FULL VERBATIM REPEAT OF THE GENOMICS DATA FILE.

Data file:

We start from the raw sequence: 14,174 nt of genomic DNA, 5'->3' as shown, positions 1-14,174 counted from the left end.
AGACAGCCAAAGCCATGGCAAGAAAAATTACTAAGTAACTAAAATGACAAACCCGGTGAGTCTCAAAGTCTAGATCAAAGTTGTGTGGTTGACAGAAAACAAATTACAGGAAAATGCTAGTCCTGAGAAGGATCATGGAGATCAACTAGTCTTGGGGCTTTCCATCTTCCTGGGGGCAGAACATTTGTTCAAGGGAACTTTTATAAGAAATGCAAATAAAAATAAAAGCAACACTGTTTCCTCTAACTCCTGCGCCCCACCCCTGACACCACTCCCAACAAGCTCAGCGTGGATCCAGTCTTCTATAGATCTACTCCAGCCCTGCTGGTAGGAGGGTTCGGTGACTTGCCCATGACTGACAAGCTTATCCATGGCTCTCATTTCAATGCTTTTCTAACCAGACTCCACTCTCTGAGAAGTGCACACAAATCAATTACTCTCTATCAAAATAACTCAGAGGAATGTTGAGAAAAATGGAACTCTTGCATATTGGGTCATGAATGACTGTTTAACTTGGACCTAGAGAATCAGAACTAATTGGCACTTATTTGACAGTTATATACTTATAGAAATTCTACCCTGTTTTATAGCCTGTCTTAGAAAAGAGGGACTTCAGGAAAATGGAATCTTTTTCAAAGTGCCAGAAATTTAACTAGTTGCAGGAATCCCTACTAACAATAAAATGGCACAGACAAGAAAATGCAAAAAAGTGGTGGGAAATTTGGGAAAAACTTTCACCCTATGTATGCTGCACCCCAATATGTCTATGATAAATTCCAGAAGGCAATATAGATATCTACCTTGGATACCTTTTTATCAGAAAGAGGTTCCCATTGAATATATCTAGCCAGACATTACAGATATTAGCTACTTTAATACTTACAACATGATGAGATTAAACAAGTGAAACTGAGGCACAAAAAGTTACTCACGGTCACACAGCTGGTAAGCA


We start from the raw sequence: 14,174 nt of genomic DNA, 5'->3' as shown, positions 1-14,174 counted from the left end.
AGACAGCCAAAGCCATGGCAAGAAAAATTACTAAGTAACTAAAATGACAAACCCGGTGAGTCTCAAAGTCTAGATCAAAGTTGTGTGGTTGACAGAAAACAAATTACAGGAAAATGCTAGTCCTGAGAAGGATCATGGAGATCAACTAGTCTTGGGGCTTTCCATCTTCCTGGGGGCAGAACATTTGTTCAAGGGAACTTTTATAAGAAATGCAAATAAAAATAAAAGCAACACTGTTTCCTCTAACTCCTGCGCCCCACCCCTGACACCACTCCCAACAAGCTCAGCGTGGATCCAGTCTTCTATAGATCTACTCCAGCCCTGCTGGTAGGAGGGTTCGGTGACTTGCCCATGACTGACAAGCTTATCCATGGCTCTCATTTCAATGCTTTTCTAACCAGACTCCACTCTCTGAGAAGTGCACACAAATCAATTACTCTCTATCAAAATAACTCAGAGGAATGTTGAGAAAAATGGAACTCTTGCATATTGGGTCATGAATGACTGTTTAACTTGGACCTAGAGAATCAGAACTAATTGGCACTTATTTGACAGTTATATACTTATAGAAATTCTACCCTGTTTTATAGCCTGTCTTAGAAAAGAGGGACTTCAGGAAAATGGAATCTTTTTCAAAGTGCCAGAAATTTAACTAGTTGCAGGAATCCCTACTAACAATAAAATGGCACAGACAAGAAAATGCAAAAAAGTGGTGGGAAATTTGGGAAAAACTTTCACCCTATGTATGCTGCACCCCAATATGTCTATGATAAATTCCAGAAGGCAATATAGATATCTACCTTGGATACCTTTTTATCAGAAAGAGGTTCCCATTGAATATATCTAGCCAGACATTACAGATATTAGCTACTTTAATACTTACAACATGATGAGATTAAACAAGTGAAACTGAGGCACAAAAAGTTACTCACGGTCACACAGCTGGTAAGCA